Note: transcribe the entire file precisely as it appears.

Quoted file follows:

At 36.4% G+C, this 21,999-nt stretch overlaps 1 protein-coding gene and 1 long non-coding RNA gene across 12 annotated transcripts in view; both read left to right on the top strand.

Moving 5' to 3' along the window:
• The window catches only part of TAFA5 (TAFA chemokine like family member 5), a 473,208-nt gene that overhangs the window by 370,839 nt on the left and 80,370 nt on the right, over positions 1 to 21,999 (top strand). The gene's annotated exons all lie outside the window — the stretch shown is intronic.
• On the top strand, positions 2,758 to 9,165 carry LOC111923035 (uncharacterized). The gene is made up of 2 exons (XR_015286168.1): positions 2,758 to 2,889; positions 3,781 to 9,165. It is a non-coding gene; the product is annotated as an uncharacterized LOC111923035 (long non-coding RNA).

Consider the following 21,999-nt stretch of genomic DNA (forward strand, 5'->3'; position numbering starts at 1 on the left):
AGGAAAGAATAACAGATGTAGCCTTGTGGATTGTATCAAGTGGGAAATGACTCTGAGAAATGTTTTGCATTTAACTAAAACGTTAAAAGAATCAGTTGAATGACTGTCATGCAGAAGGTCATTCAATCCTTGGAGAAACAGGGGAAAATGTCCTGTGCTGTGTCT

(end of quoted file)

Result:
At 36.4% G+C, this 21,999-nt stretch overlaps 1 protein-coding gene and 1 long non-coding RNA gene across 12 annotated transcripts in view; both read left to right on the top strand.

Moving 5' to 3' along the window:
• The window catches only part of TAFA5 (TAFA chemokine like family member 5), a 473,208-nt gene that overhangs the window by 370,839 nt on the left and 80,370 nt on the right, over positions 1 to 21,999 (top strand). The gene's annotated exons all lie outside the window — the stretch shown is intronic.
• On the top strand, positions 2,758 to 9,165 carry LOC111923035 (uncharacterized). The gene is made up of 2 exons (XR_015286168.1): positions 2,758 to 2,889; positions 3,781 to 9,165. It is a non-coding gene; the product is annotated as an uncharacterized LOC111923035 (long non-coding RNA).

Consider the following 21,999-nt stretch of genomic DNA (forward strand, 5'->3'; position numbering starts at 1 on the left):
AGGAAAGAATAACAGATGTAGCCTTGTGGATTGTATCAAGTGGGAAATGACTCTGAGAAATGTTTTGCATTTAACTAAAACGTTAAAAGAATCAGTTGAATGACTGTCATGCAGAAGGTCATTCAATCCTTGGAGAAACAGGGGAAAATGTCCTGTGCTGTGTCT